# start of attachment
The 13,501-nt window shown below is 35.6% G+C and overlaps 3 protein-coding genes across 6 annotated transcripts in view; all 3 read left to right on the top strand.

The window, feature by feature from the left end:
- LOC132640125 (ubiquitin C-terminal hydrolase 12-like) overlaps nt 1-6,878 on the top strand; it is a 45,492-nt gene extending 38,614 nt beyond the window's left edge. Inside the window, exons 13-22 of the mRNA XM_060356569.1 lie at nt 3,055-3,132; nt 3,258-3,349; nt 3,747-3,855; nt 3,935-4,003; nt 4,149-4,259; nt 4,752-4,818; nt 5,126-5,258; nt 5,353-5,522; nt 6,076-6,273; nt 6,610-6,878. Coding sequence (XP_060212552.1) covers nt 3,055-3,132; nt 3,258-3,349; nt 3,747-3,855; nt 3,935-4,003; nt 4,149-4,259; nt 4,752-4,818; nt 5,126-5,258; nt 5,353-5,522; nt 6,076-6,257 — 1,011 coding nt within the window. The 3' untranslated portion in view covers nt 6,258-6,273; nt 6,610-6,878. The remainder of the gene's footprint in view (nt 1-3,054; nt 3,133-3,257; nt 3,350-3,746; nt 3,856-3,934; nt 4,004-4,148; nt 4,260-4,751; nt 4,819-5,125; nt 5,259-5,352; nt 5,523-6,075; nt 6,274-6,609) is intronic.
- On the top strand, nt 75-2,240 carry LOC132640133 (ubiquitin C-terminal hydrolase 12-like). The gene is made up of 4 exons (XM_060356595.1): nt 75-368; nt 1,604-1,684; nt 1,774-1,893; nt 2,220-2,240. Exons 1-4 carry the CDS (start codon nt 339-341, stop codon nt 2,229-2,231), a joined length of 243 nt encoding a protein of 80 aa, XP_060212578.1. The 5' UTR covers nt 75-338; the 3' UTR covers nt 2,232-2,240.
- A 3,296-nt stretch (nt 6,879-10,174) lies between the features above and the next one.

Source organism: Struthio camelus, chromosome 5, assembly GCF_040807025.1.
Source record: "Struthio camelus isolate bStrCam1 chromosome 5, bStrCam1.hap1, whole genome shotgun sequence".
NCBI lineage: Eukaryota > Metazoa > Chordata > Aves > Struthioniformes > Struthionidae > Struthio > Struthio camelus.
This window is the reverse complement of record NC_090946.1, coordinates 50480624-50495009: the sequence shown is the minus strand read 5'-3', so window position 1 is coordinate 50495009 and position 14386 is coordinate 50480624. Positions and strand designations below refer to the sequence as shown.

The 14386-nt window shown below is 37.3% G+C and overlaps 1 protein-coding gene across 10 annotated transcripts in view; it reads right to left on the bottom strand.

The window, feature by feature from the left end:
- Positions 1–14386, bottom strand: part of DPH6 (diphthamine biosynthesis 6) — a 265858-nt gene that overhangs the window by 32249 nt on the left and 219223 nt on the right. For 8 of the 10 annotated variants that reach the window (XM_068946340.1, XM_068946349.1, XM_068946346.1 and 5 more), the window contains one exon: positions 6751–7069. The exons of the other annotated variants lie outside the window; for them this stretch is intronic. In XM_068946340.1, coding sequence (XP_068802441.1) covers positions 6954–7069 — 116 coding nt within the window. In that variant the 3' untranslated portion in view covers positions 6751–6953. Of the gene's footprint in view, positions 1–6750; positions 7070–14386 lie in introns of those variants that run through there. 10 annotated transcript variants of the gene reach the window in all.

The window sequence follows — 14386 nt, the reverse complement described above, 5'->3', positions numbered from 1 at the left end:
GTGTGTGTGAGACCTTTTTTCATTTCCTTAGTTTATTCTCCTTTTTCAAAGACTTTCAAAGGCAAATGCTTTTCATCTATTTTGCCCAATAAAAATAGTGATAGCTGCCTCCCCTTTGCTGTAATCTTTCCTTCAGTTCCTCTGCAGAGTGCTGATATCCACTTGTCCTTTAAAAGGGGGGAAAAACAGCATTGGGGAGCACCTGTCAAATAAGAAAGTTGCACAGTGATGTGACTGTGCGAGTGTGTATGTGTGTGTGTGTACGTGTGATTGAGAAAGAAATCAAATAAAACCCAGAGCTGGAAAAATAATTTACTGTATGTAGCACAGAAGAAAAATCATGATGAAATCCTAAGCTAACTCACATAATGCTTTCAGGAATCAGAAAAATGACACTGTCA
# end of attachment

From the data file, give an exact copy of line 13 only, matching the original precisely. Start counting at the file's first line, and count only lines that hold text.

The window sequence follows — 14386 nt, the reverse complement described above, 5'->3', positions numbered from 1 at the left end: